Luis Negron: Acting has always been an interest of mine. I finally started taking classes, however, only in my college years. I took classes at HB Studio in New York City, auditing classes by greats like Uta Hagen. It was a terrific experience. So I guess you could say I was slow coming to it and slow to embrace it: I was introduced incrementally, little by little over years.
The impulse [that started me on this path] was kind of a conviction or, really, finally accepting that, “You know what? I think this is what I was meant to be, so stop fighting and embrace it.” It was an inner voice if you will.
Mariela Lopez-Ponce: From childhood I loved acting and the theatre. I remember in elementary school I would turn any assignment I could into a little play. It is a lifelong passion and it is not actually my profession, but I love it and I do it when I can.
Brigitte Demelo: I just followed my interests and they led me to doing what I am doing now. I had done some acting as a child and a little bit in high school. When I came to Wellesley [College], there were so many opportunities available in theatre that I was able to jump right in.
How would you describe the creative process of getting into the world of your characters?
Woody Gaul: I am a very introverted person in general. My creative process is very introverted as well. For me personally, in developing characters I think it is incredibly important – esp. in stage productions – to have good, strong relationships with everyone in the company. But as far as my personal creative process, I tend to internalize and question a lot, then take my characters(s) outside of the rehearsal hall and run thru it all in my head to figure out how my character walks, their cadence, what they eat, drink, and, really, how this character lives in their world in order to establish that in myself in some honest way. Once you go through the creative process of rehearsal period you can just show up on show day and easily slide into that skin.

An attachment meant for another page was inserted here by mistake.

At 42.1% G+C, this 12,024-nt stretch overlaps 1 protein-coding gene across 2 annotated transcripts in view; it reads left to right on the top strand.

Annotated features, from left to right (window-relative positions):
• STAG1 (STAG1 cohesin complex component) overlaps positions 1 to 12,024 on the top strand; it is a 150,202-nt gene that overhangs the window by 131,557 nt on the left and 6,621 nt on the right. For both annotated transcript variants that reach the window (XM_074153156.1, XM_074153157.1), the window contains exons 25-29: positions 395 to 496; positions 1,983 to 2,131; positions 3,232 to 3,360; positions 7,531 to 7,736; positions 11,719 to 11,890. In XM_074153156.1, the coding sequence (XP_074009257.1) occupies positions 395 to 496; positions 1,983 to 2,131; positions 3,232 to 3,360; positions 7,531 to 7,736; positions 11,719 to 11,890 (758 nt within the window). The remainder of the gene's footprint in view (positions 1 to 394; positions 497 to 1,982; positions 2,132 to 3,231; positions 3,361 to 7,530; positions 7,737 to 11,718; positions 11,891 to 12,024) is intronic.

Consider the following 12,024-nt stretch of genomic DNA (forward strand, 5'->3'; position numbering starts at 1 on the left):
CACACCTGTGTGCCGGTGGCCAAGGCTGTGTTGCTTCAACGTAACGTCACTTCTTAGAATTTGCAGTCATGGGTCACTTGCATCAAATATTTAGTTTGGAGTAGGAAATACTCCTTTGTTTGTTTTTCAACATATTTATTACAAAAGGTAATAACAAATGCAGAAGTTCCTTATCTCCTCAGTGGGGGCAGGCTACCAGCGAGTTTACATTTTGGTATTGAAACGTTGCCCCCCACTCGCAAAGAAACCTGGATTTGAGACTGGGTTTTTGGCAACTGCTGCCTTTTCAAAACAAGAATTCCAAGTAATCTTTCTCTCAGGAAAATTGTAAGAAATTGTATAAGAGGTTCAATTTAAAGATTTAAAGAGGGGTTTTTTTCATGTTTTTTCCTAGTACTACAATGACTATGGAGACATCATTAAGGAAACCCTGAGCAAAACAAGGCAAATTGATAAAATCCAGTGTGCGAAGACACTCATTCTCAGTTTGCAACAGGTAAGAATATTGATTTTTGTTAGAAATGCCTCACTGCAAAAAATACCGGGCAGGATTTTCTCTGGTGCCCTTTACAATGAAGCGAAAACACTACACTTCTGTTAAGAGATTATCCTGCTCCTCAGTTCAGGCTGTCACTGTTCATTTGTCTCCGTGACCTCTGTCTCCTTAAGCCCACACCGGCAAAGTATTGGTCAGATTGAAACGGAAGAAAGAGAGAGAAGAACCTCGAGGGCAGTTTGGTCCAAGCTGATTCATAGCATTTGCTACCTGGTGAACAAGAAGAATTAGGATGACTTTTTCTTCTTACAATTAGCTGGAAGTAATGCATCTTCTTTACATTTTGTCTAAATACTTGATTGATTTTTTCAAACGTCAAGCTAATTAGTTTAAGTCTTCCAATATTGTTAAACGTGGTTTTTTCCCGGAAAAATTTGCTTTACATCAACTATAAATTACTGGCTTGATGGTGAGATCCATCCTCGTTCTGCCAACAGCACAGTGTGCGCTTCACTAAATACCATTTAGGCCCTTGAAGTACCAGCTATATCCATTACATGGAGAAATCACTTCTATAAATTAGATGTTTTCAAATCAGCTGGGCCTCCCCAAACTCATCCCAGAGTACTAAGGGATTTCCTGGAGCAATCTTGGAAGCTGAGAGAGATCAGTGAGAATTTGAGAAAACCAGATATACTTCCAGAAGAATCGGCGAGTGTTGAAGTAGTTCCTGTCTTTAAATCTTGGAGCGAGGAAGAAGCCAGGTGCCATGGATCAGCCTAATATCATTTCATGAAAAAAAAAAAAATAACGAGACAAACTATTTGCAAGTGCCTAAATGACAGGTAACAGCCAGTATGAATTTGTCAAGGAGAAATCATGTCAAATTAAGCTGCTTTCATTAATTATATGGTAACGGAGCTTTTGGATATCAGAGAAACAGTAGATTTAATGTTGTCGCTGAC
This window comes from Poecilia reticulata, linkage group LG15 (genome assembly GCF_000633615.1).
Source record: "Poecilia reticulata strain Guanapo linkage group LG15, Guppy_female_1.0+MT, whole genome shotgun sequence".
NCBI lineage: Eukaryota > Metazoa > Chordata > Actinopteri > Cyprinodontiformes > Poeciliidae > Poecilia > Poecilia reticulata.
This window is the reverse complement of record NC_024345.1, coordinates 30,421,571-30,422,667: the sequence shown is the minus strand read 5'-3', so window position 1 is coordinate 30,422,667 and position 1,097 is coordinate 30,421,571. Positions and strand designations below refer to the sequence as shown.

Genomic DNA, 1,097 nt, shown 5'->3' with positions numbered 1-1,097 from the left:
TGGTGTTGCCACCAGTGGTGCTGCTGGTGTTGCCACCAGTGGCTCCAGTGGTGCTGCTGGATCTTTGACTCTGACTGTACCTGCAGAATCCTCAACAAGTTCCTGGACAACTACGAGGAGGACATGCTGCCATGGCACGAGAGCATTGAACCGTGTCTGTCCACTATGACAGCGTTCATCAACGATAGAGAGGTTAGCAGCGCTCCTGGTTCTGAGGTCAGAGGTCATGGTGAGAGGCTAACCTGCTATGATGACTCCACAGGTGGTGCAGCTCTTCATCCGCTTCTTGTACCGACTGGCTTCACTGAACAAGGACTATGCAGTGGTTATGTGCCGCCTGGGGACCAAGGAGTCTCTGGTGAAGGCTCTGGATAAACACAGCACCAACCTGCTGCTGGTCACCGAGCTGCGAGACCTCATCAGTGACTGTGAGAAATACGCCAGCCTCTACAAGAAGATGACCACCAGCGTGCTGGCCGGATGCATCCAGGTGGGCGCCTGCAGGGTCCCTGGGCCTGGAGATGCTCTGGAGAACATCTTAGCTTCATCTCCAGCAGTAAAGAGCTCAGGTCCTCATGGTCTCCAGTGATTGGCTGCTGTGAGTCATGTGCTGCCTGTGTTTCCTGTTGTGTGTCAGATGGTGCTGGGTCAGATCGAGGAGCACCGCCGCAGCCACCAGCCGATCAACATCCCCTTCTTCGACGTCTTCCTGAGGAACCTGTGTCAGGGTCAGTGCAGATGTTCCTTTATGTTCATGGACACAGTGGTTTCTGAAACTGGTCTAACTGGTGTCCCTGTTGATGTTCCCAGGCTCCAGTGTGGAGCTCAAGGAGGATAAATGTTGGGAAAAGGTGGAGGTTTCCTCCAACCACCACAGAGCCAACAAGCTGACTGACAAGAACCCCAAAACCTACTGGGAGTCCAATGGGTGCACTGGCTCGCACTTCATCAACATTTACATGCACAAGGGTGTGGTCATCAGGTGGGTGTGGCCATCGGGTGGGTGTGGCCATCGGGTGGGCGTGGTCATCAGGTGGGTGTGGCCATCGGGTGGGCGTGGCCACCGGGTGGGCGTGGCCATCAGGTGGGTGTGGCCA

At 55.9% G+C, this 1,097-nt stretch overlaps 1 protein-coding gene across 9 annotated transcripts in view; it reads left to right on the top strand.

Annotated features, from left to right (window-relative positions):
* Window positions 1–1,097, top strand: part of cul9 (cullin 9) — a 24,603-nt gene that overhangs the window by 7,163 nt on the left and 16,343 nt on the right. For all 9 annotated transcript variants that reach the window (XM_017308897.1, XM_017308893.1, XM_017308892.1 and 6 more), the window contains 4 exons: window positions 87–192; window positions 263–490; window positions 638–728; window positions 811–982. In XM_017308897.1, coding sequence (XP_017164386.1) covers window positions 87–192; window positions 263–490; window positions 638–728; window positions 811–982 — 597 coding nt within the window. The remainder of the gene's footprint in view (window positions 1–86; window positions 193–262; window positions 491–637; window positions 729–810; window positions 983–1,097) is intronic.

Mariela Lopez-Ponce: For my own interest, I took acting classes throughout high school and early adulthood. I think those are really key to set the fundamentals of acting. Overtime the process becomes much more intuitive: you walk into a character and a lot of what goes on is unconscious. It is coupled with the training that is somewhere in you and kind of guides that process.
Karina Ithier: I don’t like to think a lot [in creating my character]. I know a lot of actors like to go back and build a history of the character, asking “What would my character do when ________ happens?”. And I think I, first, just look at the words of what the character is saying and try to relate them to the emotions. My director now, Lois [Roach, director of Sonia Flew], tells us that as an actor you should do something with intuition. Don’t do something because you want it to look right, do it because it feels right, even if it is not in the blocking.
Luis Negron: Getting into the world of any character – for me at least – starts with looking at the facts: Where is this taking place? When is this taking place? What are the issues? What is the history of the place and the time we are focused? What has been going on at that place? How would that affect my character? What is my characters role in that? That is where it begins for me: The biography of everything that frames the character…before I even look at the character himself.
Ed Peed: The script is where it all begins for me. This script [written by Melinda Lopez] in particular was so well wrought. I always go back to the script of a show.
Of course, I also rely on a great director. Lois is certainly one. I’ve worked with her several times and each has been fulfilling. I am just thrilled to be able to work with her again.
Nancy Tutunjian Berger: I read the script once or twice. In those readings, certain things will hit me that ring true to the character. For me, I like the memorization part to be done as soon as possible. That allows me to start building the nuances of the character. I really try to put myself in that situation and think how I would react in that situation. After I determine that, I start to think how the character would react and ask “How is the character different from me?” I build it in layers.
Brigitte Demelo: It all starts with the script: reading it and getting used to the language, pulling out what bits of information you think go into the character and then taking that into rehearsal to workshop it with the director and the other actors.